22 1 76-87 2014

An Estimate of Lyme Borreliosis Incidence in Western Europe

Robert Alexander Sykes

Abstract


Background: Lyme borreliosis (LB) is the most common zoonotic disease transmitted by ticks in the USA and Europe. This review aims to estimate the regional burden of LB in Western Europe. Data from previous publications were used to calculate the mean incidence. The mean incidence rates were then combined to estimate the regional burden and a population-weighted regional burden of disease based on the standardized incidence from the included studies and the total population at risk.

Methods: Reviews and surveillance reports identified by the initial database search were first assessed for eligibility by their title and abstract, and subsequently by a more detailed review of the source for the most recent data regarding LB. 11 sources of incidence data were included in the review, representing 17 countries in total. Incidence estimates were calculated from reported values and population data.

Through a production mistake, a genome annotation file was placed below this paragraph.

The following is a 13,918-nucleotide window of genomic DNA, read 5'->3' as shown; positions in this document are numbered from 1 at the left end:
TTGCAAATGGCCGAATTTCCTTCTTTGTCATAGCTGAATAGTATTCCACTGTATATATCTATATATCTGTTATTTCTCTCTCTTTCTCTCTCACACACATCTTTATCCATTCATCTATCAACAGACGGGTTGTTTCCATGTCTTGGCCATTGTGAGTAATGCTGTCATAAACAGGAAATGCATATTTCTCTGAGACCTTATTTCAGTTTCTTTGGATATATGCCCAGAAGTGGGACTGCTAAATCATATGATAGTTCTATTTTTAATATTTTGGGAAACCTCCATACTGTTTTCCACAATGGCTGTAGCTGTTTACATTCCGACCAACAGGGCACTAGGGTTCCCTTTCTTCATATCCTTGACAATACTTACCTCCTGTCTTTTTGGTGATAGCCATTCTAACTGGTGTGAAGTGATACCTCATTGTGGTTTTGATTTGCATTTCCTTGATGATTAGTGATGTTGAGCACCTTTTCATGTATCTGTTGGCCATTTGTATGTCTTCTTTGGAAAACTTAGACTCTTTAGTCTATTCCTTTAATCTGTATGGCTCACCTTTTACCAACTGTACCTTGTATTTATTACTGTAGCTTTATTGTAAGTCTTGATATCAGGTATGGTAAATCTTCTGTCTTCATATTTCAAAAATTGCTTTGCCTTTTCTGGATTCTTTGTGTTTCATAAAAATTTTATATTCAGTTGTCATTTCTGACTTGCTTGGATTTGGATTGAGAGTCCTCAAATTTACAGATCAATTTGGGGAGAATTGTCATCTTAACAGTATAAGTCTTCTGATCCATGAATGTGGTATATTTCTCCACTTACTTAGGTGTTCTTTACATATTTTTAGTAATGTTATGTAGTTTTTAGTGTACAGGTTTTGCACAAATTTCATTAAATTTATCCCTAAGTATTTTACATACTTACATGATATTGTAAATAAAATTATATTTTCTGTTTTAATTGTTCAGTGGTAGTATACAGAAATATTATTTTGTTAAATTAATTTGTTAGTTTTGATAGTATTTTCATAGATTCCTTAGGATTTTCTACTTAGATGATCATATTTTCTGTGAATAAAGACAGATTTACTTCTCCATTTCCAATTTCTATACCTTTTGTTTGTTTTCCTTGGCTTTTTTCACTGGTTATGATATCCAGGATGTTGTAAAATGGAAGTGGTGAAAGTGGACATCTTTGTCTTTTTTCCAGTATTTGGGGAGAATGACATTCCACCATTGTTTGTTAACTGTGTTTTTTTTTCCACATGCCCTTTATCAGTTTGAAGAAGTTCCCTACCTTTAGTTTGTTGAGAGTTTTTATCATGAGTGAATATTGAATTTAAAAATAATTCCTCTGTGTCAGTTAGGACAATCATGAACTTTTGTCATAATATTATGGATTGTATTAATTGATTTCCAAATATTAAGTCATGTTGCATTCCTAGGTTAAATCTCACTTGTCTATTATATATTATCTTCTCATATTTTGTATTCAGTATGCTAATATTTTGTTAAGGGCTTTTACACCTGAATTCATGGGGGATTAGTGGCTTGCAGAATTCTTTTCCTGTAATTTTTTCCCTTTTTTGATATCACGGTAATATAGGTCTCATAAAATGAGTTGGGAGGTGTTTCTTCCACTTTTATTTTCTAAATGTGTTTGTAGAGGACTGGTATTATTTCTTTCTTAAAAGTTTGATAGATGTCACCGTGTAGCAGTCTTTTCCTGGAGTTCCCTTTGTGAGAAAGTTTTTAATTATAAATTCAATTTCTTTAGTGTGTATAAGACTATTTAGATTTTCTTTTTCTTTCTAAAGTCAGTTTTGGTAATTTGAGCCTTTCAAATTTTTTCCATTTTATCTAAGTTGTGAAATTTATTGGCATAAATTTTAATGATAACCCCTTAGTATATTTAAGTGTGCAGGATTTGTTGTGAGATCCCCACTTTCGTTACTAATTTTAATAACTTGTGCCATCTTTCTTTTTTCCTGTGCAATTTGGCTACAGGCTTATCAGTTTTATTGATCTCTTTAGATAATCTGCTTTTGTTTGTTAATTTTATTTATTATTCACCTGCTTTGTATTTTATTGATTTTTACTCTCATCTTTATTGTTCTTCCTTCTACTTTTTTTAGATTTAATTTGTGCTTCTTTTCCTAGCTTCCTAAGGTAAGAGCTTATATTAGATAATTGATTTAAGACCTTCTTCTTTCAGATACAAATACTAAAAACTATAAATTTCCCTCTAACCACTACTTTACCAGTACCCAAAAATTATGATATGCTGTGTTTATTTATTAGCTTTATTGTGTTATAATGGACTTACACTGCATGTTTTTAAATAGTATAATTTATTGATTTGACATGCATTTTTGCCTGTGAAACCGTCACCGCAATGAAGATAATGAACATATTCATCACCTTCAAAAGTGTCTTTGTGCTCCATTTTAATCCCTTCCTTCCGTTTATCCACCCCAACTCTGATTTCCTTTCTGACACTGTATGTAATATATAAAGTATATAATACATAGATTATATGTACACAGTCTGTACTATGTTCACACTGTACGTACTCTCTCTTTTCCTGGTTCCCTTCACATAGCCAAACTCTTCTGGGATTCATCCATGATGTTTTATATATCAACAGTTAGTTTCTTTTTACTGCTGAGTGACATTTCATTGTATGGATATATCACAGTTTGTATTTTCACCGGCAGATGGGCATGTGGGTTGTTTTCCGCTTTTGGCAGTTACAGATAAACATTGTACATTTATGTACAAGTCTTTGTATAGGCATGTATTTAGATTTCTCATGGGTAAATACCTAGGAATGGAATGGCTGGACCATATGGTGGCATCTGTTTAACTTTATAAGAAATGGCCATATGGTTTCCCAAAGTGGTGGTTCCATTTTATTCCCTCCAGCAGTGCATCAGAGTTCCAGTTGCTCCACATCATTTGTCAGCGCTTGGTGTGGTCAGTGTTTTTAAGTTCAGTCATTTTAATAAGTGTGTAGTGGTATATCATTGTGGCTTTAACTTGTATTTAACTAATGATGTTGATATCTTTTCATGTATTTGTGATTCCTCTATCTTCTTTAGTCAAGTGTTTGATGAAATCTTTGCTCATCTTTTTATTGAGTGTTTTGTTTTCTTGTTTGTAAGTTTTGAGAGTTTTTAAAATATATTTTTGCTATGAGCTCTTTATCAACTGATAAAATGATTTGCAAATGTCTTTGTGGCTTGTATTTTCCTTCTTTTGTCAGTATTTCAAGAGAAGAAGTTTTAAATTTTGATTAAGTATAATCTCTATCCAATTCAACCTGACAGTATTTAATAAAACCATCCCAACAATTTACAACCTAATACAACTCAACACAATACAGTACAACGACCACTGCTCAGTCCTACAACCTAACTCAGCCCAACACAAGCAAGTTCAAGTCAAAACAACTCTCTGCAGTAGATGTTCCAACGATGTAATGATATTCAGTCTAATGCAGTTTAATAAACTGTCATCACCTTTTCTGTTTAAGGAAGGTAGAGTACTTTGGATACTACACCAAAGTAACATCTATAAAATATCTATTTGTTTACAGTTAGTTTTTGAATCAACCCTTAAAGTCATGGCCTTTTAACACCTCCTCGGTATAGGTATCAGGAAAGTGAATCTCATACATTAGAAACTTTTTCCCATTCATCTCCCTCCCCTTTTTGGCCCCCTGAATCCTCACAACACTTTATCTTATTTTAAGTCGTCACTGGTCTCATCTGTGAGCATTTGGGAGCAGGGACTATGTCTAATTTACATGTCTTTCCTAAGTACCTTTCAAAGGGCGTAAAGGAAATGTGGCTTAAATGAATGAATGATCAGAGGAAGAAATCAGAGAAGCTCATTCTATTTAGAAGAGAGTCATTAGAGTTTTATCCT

Results: Countries in Western Europe have a large variance in the incidence rates. The highest reported incidences for LB were reported in southern Sweden with 464 per 100 000 and the lowest in Italy of 0.001 per 100 000. The unweighted mean for the included data provided an incidence of 56.3 per 100 000 persons per year, equating to approximately 232 125 cases in one year throughout the region. The calculated population-weighted average incidence for the regional burden of LB in Western Europe was 22.05 cases per 100 000 person-years.

Conclusions: LB is an emerging disease and the most common zoonotic infection in Western Europe approaching endemic proportions in many European countries. The population-weighted incidence has been estimated by this study to be 22.04 per 100 000 person-years. Concordant and well-conducted surveillance and disease awareness should continue to be encouraged to monitor LB as tick numbers and activity increases.


Keywords


Lyme Borreliosis, Incidence, Western Europe, Epidemiology

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DOI: https://doi.org/10.2218/resmedica.v22i1.743

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